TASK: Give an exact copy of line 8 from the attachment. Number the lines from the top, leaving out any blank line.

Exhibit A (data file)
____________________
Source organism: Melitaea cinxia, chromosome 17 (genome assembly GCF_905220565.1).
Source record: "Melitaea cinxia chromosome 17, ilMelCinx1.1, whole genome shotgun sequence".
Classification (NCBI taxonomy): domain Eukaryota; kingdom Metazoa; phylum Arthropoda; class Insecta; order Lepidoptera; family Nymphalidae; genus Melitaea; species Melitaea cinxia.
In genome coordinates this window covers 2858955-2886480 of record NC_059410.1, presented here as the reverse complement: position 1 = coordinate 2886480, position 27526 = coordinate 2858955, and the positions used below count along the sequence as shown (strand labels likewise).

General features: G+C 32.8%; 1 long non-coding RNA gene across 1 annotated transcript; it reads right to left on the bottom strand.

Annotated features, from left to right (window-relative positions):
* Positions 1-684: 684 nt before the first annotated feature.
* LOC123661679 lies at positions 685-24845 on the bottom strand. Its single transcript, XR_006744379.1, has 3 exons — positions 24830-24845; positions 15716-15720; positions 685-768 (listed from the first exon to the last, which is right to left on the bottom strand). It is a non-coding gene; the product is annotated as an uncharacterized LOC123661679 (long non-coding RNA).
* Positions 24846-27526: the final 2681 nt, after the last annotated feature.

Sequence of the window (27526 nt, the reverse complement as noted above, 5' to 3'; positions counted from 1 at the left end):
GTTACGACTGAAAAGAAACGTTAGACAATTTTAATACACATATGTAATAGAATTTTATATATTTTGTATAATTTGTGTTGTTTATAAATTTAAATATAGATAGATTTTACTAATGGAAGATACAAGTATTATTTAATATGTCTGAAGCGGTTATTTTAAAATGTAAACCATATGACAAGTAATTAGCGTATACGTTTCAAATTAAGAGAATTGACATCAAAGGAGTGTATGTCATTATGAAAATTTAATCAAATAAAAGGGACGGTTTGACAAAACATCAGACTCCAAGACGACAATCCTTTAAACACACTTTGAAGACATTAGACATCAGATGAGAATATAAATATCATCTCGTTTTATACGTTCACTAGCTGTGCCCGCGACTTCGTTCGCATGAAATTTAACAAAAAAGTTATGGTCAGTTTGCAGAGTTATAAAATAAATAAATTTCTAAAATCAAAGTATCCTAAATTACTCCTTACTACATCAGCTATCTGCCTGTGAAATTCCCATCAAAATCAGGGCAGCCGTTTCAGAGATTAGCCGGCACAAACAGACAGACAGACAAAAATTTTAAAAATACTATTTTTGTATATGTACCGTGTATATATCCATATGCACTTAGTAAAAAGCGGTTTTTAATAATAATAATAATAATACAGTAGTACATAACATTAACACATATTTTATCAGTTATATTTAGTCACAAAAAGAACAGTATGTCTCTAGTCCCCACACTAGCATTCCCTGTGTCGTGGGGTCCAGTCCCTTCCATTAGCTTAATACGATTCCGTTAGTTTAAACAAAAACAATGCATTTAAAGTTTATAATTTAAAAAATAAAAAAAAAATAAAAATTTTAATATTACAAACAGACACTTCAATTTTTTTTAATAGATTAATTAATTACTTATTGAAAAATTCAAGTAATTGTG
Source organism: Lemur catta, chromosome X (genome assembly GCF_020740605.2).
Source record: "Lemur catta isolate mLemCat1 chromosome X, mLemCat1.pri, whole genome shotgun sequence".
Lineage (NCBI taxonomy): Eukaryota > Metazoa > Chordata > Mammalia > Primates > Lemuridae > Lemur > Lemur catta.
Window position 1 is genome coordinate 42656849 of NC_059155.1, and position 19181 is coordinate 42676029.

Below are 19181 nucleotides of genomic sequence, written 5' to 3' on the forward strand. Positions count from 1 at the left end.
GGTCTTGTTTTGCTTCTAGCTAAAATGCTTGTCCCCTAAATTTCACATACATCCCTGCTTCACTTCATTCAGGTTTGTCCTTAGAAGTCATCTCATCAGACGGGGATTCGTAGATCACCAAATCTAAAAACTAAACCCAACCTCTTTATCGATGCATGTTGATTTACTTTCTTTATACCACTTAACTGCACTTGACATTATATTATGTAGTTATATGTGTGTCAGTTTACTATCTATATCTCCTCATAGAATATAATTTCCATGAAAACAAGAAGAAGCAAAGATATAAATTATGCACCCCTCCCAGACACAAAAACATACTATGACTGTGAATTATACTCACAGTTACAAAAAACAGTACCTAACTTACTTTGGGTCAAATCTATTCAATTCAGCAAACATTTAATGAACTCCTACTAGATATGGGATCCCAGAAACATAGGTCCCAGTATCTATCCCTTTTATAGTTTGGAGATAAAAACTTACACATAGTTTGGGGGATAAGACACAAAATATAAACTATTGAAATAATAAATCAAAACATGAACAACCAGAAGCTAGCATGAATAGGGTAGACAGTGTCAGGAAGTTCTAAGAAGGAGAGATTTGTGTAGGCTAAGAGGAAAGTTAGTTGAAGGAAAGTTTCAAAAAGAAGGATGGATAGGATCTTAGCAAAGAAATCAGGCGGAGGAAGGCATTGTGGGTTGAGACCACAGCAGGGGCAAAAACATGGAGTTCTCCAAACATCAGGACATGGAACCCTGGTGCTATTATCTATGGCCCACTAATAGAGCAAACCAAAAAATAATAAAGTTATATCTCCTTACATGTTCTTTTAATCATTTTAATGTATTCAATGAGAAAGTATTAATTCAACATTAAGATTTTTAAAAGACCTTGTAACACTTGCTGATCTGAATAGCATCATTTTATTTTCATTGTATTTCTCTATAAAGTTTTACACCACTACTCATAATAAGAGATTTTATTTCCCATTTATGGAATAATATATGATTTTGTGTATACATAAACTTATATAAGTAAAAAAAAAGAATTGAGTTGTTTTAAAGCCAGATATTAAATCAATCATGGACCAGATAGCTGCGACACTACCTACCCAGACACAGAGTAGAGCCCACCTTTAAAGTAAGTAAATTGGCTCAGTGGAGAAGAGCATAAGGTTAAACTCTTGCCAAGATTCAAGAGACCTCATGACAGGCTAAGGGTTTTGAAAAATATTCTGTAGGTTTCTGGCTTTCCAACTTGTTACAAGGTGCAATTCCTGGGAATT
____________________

* LOC123661679 lies at positions 685-24845 on the bottom strand. Its single transcript, XR_006744379.1, has 3 exons — positions 24830-24845; positions 15716-15720; positions 685-768 (listed from the first exon to the last, which is right to left on the bottom strand). It is a non-coding gene; the product is annotated as an uncharacterized LOC123661679 (long non-coding RNA).